After these initial presentations, panelists began the discussion by agreeing that having harmonized definitions for relapsed and refractory disease across companies and clinical trials could be valuable to advancing drug development. Panelists also highlighted the importance of demonstrating the contributions of each component in a combination therapy in order to prevent patients from being exposed to non-efficacious treatment. The panelists commented on different clinical trial strategies and statistical approaches that would allow for an earlier exploration of treatment response and modifications based on interim analyses. Patient advocate T.J. Sharpe emphasized that the statistical considerations in the design of clinical trials must be accounted for while balancing the unique goals of individual patients. He also stated that the ultimate goal is stakeholders collaborating on clinical trial design to get effective therapies to patients like him who need them. Sharpe advocated for clinical research as a care option for patients and stressed the importance of humanizing clinical research and the interactions between physicians and patients in order to create clinical trials that properly balance efficacy assessment and equipoise.
Lunch Keynote: Project Orbis
This year’s lunch keynote focused on the FDA’s Oncology Center of Excellence (OCE) Project Orbis pilot program and featured representatives from the FDA, Health Canada, Eisai, and Merck. Rick Pazdur, Director of the OCE, began the discussion by describing the aim of the program, which is to improve patient access to new drugs in countries experiencing delayed regulatory submissions through international regulatory collaboration. Panel members then described their experience with the program, which recently completed its review of a submission by Eisai and Merck that was approved by each Project Orbis participant (FDA, Health Canada, The Australian Therapeutic Goods Administration). Pazdur noted that there may be additional countries involved in future application reviews under Project Orbis, and iterated that each country still establishes its own opinion whether to ultimately approve the drug and subsequent drug labeling.
Panel 3: Data Generation (and Review Considerations) for Use of a Companion Diagnostic for a Group of Oncology Therapeutic Products
The third panel explored evidentiary standards that could be useful in supporting a determination that an IVD companion diagnostic (CDx) device is appropriate for use with a class of therapeutic products. Moderator Steffan Ho of Pfizer began the panel with a background presentation framing the issue, reviewing relevant FDA draft guidance, and posing the following question: What is the appropriate evidence we would need to enable a companion diagnostic to be used for a broad class of drugs?
Panelists agreed that the current regulatory paradigm, which requires each test to be evaluated and approved for guiding the use of every therapy on its label, can create challenges in terms of patient access and complicates clinical trials. For example, clinical trial samples are in limited supply, making it infeasible to evaluate every test:drug combination. David Hyman of Memorial Sloan Kettering highlighted the negative effects this has on patients seeking enrollment on a clinical trial who must often wait for additional biopsy results to be received from a central laboratory rather than using previous test results or being tested by a local laboratory. Preeti Narayan, FDA, noted that class labeling could potentially reduce the number of invasive biopsies and time-to-treat for patients but, also, noted the need to be cautious from regulatory perspective to ensure that each drug in a drug class is accurately represented by a test/biomarker to support a group label.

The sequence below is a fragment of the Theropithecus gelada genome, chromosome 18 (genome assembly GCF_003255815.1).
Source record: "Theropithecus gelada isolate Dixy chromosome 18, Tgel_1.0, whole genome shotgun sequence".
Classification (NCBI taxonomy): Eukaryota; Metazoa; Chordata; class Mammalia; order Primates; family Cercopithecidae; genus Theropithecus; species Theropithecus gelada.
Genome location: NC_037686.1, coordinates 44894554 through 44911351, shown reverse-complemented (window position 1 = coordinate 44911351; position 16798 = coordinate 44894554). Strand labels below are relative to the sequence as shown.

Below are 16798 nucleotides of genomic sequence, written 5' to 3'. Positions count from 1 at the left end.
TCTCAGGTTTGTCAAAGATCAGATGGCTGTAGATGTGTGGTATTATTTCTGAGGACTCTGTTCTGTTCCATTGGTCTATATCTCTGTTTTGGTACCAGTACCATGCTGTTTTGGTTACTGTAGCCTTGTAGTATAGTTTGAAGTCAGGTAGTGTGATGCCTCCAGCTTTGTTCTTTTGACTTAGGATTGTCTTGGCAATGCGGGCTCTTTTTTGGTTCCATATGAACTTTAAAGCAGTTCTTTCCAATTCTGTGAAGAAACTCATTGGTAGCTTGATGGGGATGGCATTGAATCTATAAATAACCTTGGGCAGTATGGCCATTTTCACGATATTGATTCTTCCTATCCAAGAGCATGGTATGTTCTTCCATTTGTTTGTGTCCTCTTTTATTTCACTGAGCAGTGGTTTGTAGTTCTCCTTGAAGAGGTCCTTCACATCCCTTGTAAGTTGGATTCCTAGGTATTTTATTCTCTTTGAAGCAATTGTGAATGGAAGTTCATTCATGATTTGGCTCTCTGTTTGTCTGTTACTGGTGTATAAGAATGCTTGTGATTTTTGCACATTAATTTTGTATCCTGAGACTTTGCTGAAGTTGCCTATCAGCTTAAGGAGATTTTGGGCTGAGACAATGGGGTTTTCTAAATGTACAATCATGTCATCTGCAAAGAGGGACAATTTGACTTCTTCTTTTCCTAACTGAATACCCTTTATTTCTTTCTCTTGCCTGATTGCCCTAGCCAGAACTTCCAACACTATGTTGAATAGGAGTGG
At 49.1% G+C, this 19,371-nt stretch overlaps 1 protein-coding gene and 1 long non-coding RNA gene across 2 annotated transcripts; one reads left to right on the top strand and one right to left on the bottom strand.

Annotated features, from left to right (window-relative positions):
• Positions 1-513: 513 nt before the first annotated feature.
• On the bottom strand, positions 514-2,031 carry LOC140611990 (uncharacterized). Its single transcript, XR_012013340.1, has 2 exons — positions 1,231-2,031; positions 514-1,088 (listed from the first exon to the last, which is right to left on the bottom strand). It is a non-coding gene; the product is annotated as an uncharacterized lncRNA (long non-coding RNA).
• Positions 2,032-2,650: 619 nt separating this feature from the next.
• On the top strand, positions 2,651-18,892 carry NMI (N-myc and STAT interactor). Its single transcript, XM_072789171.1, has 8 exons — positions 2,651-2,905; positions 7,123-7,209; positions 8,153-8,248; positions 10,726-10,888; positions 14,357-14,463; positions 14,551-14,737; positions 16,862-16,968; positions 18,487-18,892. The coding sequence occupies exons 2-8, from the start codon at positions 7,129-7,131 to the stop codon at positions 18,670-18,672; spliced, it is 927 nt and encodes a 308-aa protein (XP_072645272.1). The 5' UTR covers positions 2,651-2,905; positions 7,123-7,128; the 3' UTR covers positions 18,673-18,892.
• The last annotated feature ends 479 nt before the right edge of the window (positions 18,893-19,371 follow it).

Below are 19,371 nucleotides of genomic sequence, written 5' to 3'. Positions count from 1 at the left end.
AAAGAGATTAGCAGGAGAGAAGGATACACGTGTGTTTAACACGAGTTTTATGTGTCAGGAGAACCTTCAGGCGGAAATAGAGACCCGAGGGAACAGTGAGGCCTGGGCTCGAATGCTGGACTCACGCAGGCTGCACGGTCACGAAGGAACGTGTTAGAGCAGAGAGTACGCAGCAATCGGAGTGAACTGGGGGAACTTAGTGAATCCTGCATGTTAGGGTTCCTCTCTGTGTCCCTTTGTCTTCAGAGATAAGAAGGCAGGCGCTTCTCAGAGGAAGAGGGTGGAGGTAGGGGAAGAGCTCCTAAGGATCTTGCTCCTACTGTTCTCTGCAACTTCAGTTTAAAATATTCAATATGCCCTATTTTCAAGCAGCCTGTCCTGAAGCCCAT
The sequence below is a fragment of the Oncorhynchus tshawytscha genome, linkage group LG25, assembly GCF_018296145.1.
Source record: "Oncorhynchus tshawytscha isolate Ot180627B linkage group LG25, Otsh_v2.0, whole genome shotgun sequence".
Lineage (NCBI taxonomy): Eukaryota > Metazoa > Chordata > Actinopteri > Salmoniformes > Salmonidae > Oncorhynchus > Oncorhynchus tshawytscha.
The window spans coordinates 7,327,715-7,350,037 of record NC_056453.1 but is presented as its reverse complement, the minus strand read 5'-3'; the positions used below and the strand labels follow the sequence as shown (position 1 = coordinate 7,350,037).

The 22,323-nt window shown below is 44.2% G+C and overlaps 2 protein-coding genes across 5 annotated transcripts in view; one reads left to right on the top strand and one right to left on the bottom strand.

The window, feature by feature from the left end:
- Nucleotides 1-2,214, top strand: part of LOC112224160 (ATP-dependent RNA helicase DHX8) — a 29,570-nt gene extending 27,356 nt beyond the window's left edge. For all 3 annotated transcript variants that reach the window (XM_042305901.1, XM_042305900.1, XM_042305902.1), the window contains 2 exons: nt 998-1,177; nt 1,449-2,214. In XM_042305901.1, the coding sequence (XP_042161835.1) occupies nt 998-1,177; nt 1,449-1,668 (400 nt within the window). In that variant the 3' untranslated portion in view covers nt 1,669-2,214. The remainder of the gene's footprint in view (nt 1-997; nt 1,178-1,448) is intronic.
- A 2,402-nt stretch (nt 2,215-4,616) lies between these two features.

“I think we need to start at the patient side and what they’re experiencing and build everything toward that, not the other way around.” – Andrea Ferris
The panel moved on to discuss why there is still a limited number of CDx approvals despite the release of guidance on the development of CDx in 2014. The panel speculated that, in some cases, business agreements between diagnostic and pharmaceutical companies could be an impediment and current incentives should be re-evaluated, particularly due to the impact FDA approval status can have on coverage and reimbursement. However, all agreed that the 2018 proposed guidance from FDA and the additional considerations outlined in the whitepaper are an important step forward. Panelists went on to discuss the framework for group labeling outlined in the whitepaper in more detail. They stressed the need for alignment on the extent of evidence needed to support a group labeling claim and what considerations, including complexity of technology and biology of the test biomarker, would contribute to that determination. Lakshman Ramamurthy, GSK, pointed out the concern of how to approach development and regulation of complex biomarkers such as homologous recombinant deficiency, which is explored in the whitepaper. The panelists acknowledged that some CDx may not be eligible for group labeling. The panel ended with final thoughts from Steffan Ho, who identified reaching out to his colleagues at diagnostic companies where he believes a group label is feasible as a personal next step, and Andrea Ferris of LUNGevity, who cautioned meeting participants not to let perfect be the enemy of the good on this issue.